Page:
Ali Abdullah Saleh 311 R.
(photo credit: REUTERS)
Does the recent successful killing of American-born al-Qaida cleric Anwar
al-Awlaki vindicate US policy towards Yemen, or is a change in approach needed?
The question is particularly relevant as Awlaki has been an online figure of
inspiration for many jihadists and their sympathizers (e.g. the failed
“Christmas Day” bomber Umar Farouk Abdulmutallab, who may have received training
in Yemen as well).
Contrary to all expectations, President Ali Abdullah
Saleh of Yemen has recovered from severe injuries suffered during a rocket or
bomb attack back in June and has returned from Saudi Arabia to the country’s
capital of Sanaa. What are the implications for the outside world? Currently,
the main concern of US officials is the presence of al-Qaida in the Arabian
Peninsula (AQAP), which they fear will use Yemen as a base to launch attacks
against Western targets. Are these concerns valid?
To answer this, a clear
overview of the situation needs to be established. It is evident that Saleh has
no intention of stepping down from power, and the capital is now firmly divided
between supporters and opponents of the tottering Yemeni regime. Violence has
intensified since Saleh’s return and spread to cities like Aden and Taizz with
heated battles between security forces loyal to the president (e.g. the
well-trained Republican Guard Units, commanded by Saleh’s son Ahmed) and army
defectors led by Major General Ali Ahmar, who has aimed to protect demonstrators
and anti-government tribesmen since he defected in March.
analysts are beginning to consider the prospect of a full-blown civil war, as
Yemen also faces existential challenges like the depletion of oil and gas
reserves, dwindling water supplies and a swelling population.
factions like the Zaydi Shi’ite Houthi rebels in the north, who have been in
conflict with the central government since 2004 but generally left alone by
Saleh once the demonstrations began in February this year, have not hesitated to
take advantage of the growing chaos.
In fact, the Houthis are no longer
content with limiting their autonomy to their home province of al-Jawf, and have
expanded their power base southwards through various tribal alliances and truces
with groups such as the Islamist Islah party.
In this context, therefore,
commentators like Bruce Reidel, a former CIA officer and fellow of the Brookings
Institution, argue that AQAP is among “the winners for now” because the
organization’s bomb-makers “can perfect their wares with less and less fear of
Saleh’s security forces.”
Nevertheless, Reidel’s assessment is based on a
misunderstanding of Saleh’s policy towards AQAP and other Islamist militants in
Yemen. Although Saleh has presented himself to the West as a staunch ally
against terrorism, it is more accurate to say that he effectively played a
double game. True, he has allowed the United States to conduct drone strikes
(like the one that killed Awlaki) and occasionally called in his own air strikes
against Islamist militants, but he has also diverted aid intended for cracking
down on al-Qaida to suppress domestic opposition. In the words of analyst Ellen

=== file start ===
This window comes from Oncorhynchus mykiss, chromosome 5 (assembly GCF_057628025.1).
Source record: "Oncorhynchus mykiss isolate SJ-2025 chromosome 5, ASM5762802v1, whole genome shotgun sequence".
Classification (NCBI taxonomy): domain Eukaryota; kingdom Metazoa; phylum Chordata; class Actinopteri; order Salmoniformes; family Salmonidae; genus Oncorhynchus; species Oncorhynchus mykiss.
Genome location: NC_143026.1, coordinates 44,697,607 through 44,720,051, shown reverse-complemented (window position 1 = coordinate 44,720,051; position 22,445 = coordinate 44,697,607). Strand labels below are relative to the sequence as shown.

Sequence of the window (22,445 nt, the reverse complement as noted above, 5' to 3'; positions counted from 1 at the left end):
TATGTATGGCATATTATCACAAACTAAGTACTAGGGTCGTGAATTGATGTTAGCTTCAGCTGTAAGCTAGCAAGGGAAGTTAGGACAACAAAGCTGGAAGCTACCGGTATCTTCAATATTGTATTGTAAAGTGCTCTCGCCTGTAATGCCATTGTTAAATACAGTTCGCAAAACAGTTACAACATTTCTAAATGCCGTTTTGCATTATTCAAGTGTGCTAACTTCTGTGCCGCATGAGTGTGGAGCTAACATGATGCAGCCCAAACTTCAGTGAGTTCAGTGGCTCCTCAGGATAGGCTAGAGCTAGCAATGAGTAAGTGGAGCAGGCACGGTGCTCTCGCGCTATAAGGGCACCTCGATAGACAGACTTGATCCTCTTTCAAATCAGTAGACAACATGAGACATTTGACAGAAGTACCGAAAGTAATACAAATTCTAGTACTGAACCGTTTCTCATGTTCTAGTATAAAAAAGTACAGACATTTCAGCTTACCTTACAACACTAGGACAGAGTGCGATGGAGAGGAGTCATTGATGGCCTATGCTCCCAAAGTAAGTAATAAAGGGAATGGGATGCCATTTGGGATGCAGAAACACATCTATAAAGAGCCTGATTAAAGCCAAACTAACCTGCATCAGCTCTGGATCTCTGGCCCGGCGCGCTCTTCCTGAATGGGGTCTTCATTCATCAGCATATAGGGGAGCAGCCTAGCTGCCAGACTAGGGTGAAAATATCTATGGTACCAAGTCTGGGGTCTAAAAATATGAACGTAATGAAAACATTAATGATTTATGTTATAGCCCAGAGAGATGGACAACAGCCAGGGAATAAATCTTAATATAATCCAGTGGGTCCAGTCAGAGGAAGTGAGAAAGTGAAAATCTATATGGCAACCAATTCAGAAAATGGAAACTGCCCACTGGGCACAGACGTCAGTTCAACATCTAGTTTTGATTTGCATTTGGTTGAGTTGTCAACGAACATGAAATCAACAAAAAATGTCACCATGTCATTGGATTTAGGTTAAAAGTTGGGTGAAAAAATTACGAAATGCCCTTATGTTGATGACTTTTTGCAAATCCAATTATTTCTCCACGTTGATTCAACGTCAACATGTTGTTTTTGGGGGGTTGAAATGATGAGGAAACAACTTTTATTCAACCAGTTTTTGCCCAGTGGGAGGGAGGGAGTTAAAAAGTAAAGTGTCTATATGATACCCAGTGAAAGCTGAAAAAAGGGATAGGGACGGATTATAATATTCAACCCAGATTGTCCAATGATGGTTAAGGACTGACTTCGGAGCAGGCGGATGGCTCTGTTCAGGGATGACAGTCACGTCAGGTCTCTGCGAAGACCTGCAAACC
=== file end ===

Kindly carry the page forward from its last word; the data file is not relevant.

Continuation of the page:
Knickmeyer, Saleh has pursued a strategy of “trying to co-opt,” rather than
eliminate, key al-Qaida figures in Yemen.
Saleh’s double game is
especially apparent in disclosures from the Wikileaks cables. For example, in
one cable, former US ambassador to Yemen Stephen Seche said a commando group
that had been trained by the United States and Britain to deal with al-Qaida was
being used instead to suppress the Houthis in the north, despite their having no
links to al-Qaida or Iran.
Saleh has been remarkably tolerant of al-Qaida
figures in Yemen. At lunch with a US envoy in 2007, Saleh bragged about having
met with Jamal Badawi (the mastermind behind the bombing of the USS Cole
2000) only two weeks before. Although he assured the envoy that Badawi was under
house arrest, the militant’s whereabouts are now unknown.
abetted militants elsewhere in the country. For instance, his regime supported
the notorious Al-Iman University, renowned as a center for violent Islamists in
Yemen. More recently, domestic critics of Saleh argued in June that the
president encouraged Islamist militants to take over the southern town of
Zinjibar, hoping to scare the Obama administration into providing greater
financial aid to the Yemeni government.
If al-Qaida, with only around 300
members, has established a firm foothold in Yemen, then Saleh’s actions are
primarily to blame. However, it should not be thought that the radical group is
necessarily capable of focusing on conducting operations abroad as part of
international jihad anytime soon. So long as the West avoids direct military
intervention in Yemen, al-Qaida’s efforts will be diverted towards competing
against rival factions such as the Houthi rebels and the southern
Against the former, al-Qaida recently claimed responsibility
for a suicide bombing in mid-August, acting for the first time on its formal
declaration of jihad against the Houthis last winter, while the southern
separatists, strongly influenced by secular values, are natural enemies of
al-Qaida, which backed Saleh in the 1990s civil war against remnants of the
former Marxist regime of South Yemen.
In short, a descent into complete
anarchy and civil war would be a humanitarian catastrophe for Yemen, but not a
strategic disaster from the perspective of Western security interests. The best
option lies in pursuing a “hands off” policy, ending aid to Saleh’s government,
and halting all drone attacks so as to avoid giving al-Qaida a further casus
belli for acting outside Yemen, while issuing a stern warning that any further
aggression will be met with severe retaliation as part of a containment
strategy.The writer is a student at Brasenose College, Oxford
University, and an intern at the Middle East Forum.